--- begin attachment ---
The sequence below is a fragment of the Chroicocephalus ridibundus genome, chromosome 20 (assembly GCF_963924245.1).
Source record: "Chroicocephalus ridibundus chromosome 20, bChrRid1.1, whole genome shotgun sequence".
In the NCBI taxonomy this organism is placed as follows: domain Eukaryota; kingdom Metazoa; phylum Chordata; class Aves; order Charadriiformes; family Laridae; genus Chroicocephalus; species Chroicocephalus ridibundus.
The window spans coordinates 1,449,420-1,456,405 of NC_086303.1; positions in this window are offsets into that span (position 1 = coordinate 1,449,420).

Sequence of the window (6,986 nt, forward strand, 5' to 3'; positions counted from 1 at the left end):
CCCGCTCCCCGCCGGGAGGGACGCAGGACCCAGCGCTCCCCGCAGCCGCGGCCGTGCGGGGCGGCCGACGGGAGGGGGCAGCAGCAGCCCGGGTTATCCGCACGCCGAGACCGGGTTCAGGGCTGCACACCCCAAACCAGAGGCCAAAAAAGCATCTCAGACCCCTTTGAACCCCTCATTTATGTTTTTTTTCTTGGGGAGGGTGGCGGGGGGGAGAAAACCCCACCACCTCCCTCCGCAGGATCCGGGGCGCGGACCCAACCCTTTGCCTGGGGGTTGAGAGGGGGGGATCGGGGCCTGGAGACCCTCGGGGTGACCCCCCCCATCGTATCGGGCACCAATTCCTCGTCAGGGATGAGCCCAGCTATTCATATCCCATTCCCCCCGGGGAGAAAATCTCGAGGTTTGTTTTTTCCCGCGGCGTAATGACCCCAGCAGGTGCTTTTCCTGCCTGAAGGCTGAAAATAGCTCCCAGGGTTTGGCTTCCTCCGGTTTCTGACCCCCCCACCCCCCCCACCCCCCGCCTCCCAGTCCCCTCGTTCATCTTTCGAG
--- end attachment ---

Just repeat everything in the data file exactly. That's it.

The sequence below is a fragment of the Chroicocephalus ridibundus genome, chromosome 20 (assembly GCF_963924245.1).
Source record: "Chroicocephalus ridibundus chromosome 20, bChrRid1.1, whole genome shotgun sequence".
In the NCBI taxonomy this organism is placed as follows: domain Eukaryota; kingdom Metazoa; phylum Chordata; class Aves; order Charadriiformes; family Laridae; genus Chroicocephalus; species Chroicocephalus ridibundus.
The window spans coordinates 1,449,420-1,456,405 of NC_086303.1; positions in this window are offsets into that span (position 1 = coordinate 1,449,420).

Sequence of the window (6,986 nt, forward strand, 5' to 3'; positions counted from 1 at the left end):
CCCGCTCCCCGCCGGGAGGGACGCAGGACCCAGCGCTCCCCGCAGCCGCGGCCGTGCGGGGCGGCCGACGGGAGGGGGCAGCAGCAGCCCGGGTTATCCGCACGCCGAGACCGGGTTCAGGGCTGCACACCCCAAACCAGAGGCCAAAAAAGCATCTCAGACCCCTTTGAACCCCTCATTTATGTTTTTTTTCTTGGGGAGGGTGGCGGGGGGGAGAAAACCCCACCACCTCCCTCCGCAGGATCCGGGGCGCGGACCCAACCCTTTGCCTGGGGGTTGAGAGGGGGGGATCGGGGCCTGGAGACCCTCGGGGTGACCCCCCCCATCGTATCGGGCACCAATTCCTCGTCAGGGATGAGCCCAGCTATTCATATCCCATTCCCCCCGGGGAGAAAATCTCGAGGTTTGTTTTTTCCCGCGGCGTAATGACCCCAGCAGGTGCTTTTCCTGCCTGAAGGCTGAAAATAGCTCCCAGGGTTTGGCTTCCTCCGGTTTCTGACCCCCCCACCCCCCCCACCCCCCGCCTCCCAGTCCCCTCGTTCATCTTTCGAG